I’ll give fair warning, if you shed a tear during K9 make sure you’ve ordered a crate of Man Size ready for this. Animals passing on screen is somehow worse than that of humans, at least for me. Whether that due to their innocence or something else I don’t know but I’m pretty sure that I’m not alone in this. Caveat Emptor.

The story is narrated in the form of inner monologue by Josh Gad (Frozen, Beauty and the Beast) over the five different ‘lifetimes’ of our hero pup, who struggles to find what his purpose is in life. It’s also a very human story of a boy who’s father descends in alcoholism and how life can be turned upside down in the blink of an eye.

For interest, the very last movie I saw #33: Their Finest had music crafted by the same Rachel Portman as this one. It’s a decent score and worked very well; it’s not what I’d call memorable but this shouldn’t be seen as critical – it’s not unexpected given the type of film.

Personally, I thought that this film was brilliantly executed and is one I’d happily go and watch again and again.

My rating: 9/10 – A demonstration of why a dog is Man’s best friend

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In might be coincidence or it might not – but one of the plot points that Their Finest revolves around will shortly be coming to screens everywhere as Christopher Nolan’s ‘Dunkirk’; which, by the way, is a movie likely to cause a spike in Kleenex shares based upon the trailer.

Talking of trailers, the one for Their Finest really does give away almost every key moment. It’s perhaps unfair to then deduct marks from the film because the trailer editor failed to hold anything back, but it does detract somewhat when you pretty much know where the story is going.

Their Finest is a romantic comedy centred around Catrin Cole (Gemma Arterton), a welsh girl thats moved to London during the Blitz, counter to the prevailing movements of the population. Catrin finds herself a job in the Ministry of Information initially producing the propaganda between the main features. Her talents are quickly noted as is asked to be one of the screenwriters for a feature film hoped to raise morale of the populous.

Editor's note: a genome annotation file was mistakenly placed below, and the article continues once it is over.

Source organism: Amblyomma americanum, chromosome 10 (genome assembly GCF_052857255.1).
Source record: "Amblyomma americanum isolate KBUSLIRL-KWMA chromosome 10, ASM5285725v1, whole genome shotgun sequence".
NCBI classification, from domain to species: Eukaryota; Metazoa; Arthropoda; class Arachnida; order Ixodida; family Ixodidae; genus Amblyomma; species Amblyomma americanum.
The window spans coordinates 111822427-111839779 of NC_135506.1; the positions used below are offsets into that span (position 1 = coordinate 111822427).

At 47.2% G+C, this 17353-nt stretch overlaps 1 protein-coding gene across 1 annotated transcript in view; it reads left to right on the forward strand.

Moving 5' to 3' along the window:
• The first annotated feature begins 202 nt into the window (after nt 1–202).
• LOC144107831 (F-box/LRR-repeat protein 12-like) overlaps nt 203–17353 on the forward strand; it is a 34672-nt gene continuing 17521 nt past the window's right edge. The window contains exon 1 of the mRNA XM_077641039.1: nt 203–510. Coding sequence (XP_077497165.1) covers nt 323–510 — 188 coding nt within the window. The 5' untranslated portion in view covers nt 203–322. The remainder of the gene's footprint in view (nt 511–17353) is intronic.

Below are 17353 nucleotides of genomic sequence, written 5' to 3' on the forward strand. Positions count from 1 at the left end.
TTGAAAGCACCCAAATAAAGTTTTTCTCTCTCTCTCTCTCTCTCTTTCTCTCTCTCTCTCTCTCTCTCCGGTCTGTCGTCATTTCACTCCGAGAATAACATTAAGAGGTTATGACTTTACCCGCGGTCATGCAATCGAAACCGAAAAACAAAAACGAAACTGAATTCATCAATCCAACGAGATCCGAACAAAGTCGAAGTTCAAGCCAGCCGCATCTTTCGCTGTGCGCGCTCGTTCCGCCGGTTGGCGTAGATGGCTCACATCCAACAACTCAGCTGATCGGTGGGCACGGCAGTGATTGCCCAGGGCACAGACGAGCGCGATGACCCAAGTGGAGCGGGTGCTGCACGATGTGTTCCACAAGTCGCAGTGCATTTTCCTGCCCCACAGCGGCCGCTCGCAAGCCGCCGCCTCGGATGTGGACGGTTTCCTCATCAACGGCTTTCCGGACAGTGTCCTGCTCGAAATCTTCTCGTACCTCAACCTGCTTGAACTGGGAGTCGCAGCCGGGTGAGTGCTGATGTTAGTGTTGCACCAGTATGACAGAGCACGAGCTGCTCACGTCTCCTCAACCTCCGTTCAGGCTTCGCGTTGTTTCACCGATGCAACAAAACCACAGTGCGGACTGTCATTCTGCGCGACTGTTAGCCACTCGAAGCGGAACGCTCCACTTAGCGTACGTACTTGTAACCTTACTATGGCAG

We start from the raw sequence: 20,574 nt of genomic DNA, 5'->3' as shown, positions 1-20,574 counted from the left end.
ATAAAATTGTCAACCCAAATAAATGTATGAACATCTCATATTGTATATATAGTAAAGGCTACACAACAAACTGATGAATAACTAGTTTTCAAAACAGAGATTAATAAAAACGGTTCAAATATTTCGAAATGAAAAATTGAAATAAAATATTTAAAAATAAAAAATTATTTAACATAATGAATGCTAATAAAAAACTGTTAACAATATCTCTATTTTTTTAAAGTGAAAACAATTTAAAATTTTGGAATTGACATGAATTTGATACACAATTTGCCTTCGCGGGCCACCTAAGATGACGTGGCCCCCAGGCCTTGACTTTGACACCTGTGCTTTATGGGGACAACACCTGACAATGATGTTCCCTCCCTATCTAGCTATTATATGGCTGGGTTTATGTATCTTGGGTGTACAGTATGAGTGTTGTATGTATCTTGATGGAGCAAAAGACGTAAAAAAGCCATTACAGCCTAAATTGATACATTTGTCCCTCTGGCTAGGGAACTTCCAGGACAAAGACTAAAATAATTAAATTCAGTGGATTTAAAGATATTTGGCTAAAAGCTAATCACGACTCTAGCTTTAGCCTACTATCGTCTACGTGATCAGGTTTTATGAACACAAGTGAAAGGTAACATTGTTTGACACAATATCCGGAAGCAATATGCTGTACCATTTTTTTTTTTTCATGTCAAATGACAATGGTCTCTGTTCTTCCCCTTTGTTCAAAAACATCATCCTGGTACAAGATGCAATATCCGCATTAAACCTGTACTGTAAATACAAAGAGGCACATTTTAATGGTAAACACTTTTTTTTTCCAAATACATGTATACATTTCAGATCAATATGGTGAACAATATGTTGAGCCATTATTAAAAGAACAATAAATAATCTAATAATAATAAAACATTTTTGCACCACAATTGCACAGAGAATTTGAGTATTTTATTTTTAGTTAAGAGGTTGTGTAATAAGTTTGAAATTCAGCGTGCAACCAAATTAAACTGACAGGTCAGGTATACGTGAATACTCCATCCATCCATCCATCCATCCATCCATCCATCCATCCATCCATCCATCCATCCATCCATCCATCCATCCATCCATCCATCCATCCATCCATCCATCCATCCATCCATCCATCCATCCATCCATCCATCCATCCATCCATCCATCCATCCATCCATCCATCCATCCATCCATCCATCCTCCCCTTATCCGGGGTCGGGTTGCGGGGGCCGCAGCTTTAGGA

Their Finest
Is this the right way to Monument?

Bill Nighy is perfectly cast as the egocentric actor, Ambrose Hilliard, who has failed to notice that he can no longer play the young hero. His antics add a good comedic relief to a film that has quite a sombre undertow. Also keeping the film a little lighter is the bright and playful score crafted by Rachel Portman.

At almost two hours, Their Finest felt a little too long, perhaps trying to pack in more of the plot points from the Lissa Evans book “Their Finest Hour and a Half” upon which this picture is based. What it sets out to accomplish it achieves though; great acting and good execution on the production definitely lifts it’s score up in spite of obvious predictability.

For me, I wouldn’t be rushing to the box office to grab tickets; but it’ll pass the time with your other half pleasantly enough.

My rating: 7/10 – At the high-end of expectation for a British romcom

#32: Boss Baby

From DreamWorks Animation Studios, Boss Baby had hype at near Logan proportions. The score put together by none other than Hans Zimmer and has a voice cast including Toby Maguire, Alec Baldwin and Steve Buscemi. Based on the marketing, a wide demographic from young to old was being targeted. The product that I ended up watching though had very little to offer to an adult audience.

Storywise, the film is about a baby that is a baby in appearance only. He’s actually upper middle management of Baby Corp, the people behind the worlds babies. And they have a problem. Puppies. Apparently, babies are becoming less popular because of the increased cuteness of mans best friend. Puppies, predictably produced by Puppy Corp, have an evil plan. A puppy that lives forever. Boss Baby is here to put things right.

There is a certain novelty to Alec Baldwin’s character, who plays the Boss Baby himself. However, it is one that wears off quickly. With a running time of just 97 minutes, this is not a long film, but it seemed like hours. There are some questionable concepts that end up being introduced to what is really quite a weak storyline. I won’t go into the particulars of these concepts, but any couple that has lost a child may want to give this flick a miss.

At $125M, this is no budget movie. It comes in just $25M under that of Disney’s jumbo release 541-536-8850. I guess that cash was being spent on the big names though, not the animation, which was flat and uninspired. All in all, theres not much to say thats positive.

My rating: 5/10 – If you don’t have kids, save yourself the time and money